7. Throughput

Throughput is the quantity of goods produced over a given time period. You can measure throughput:

  • Per machine
  • Per product line
  • For the entire plant

8. Supplier Quality Metrics

Suppliers have a huge impact on quality costs. Metrics to track here include:

  • Supplier defect rate: Percentage of materials from suppliers not meeting quality specifications
  • Supplier chargebacks: Total charged to suppliers for cost of non-conforming materials (possibly including late delivery and payroll costs)
  • Incoming supplier quality: Percentage of materials received meeting quality requirements

9. Delivery Metrics

There are two crucial metrics you should be measuring with regards to delivery from a customer satisfaction and efficiency perspective:

  • On-time delivery (OTD) is calculated as the percentage of units delivered within the OTD window.
  • Perfect order metric (POM) or fill rate is the percentage of orders that arrive complete, on time, damage-free and with a correct invoice.

It’s harder to achieve a good POM considering that each component of this metric gets multiplied together:

10. Internal Timing Efficiency Metrics

A number of metrics provide insight into how efficiently your facility runs in terms of timing. A few basics include:

  • Manufacturing Cycle Time: How much time it takes from order to production to finished goods
    Throughput time = Process time + Inspection time + move time + Queue time
  • Changeover Time: How much time it takes to switch a line to another product, which can last anywhere from a few minutes to several weeks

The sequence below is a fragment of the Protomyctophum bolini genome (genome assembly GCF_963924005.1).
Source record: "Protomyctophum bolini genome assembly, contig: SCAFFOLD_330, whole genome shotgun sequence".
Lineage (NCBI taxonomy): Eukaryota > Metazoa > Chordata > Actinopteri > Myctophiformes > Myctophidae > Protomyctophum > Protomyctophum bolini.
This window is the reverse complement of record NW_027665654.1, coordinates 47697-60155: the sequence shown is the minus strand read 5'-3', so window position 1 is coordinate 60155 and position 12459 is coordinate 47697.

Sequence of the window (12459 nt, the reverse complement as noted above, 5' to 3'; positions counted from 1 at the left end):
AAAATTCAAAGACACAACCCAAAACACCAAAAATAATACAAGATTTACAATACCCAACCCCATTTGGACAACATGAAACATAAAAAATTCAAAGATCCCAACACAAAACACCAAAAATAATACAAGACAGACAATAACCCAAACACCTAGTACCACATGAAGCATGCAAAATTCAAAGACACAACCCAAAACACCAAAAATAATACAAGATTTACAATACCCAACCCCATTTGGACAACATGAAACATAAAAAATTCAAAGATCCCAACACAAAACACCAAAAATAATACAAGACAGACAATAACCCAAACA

• Change order cycle time: Average time to execute change orders from documentation through production
  • New product introduction (NPI) rate: Average time to introduce a new product to market

11. Capacity Utilization Rate

Capacity utilization is the percentage of total output capacity used at any given point. This KPI can help with strategic planning and is also an indicator of market demand.

12. Schedule Realization

This metric tells you how often your plant reaches production targets over a given period of time. A simple calculation is orders completed by scheduled date divided by total number of orders.

13. Audit Metrics

Audit metrics are another leading indicator to monitor, especially if you’re using high-frequency layered process audits to reduce defects.


Which audit metrics should executives track? On a high level, you’ll want to look at:

  • On-time audit completion rate
  • Number of non-compliances per area
  • Percentage of non-compliances receiving follow-up via mitigation or corrective action

14. Maintenance Metrics

Maintenance metrics are important leading indicators of quality, providing early warning of when you’re headed for quality issues. Leading metrics to monitor here include:

  • On-time completion of scheduled maintenance
  • Ratio of planned maintenance activities completed to unplanned emergency maintenance
  • Downtime as a percentage of total operating time

It’s essential to monitor a mix of leading and lagging indicators. While lagging indicators tell you the results you’re achieving, leading indicators let you step in early to make adjustments before things go off the rails.

And really, that’s what monitoring KPIs is all about—and what your customers expect to see you doing.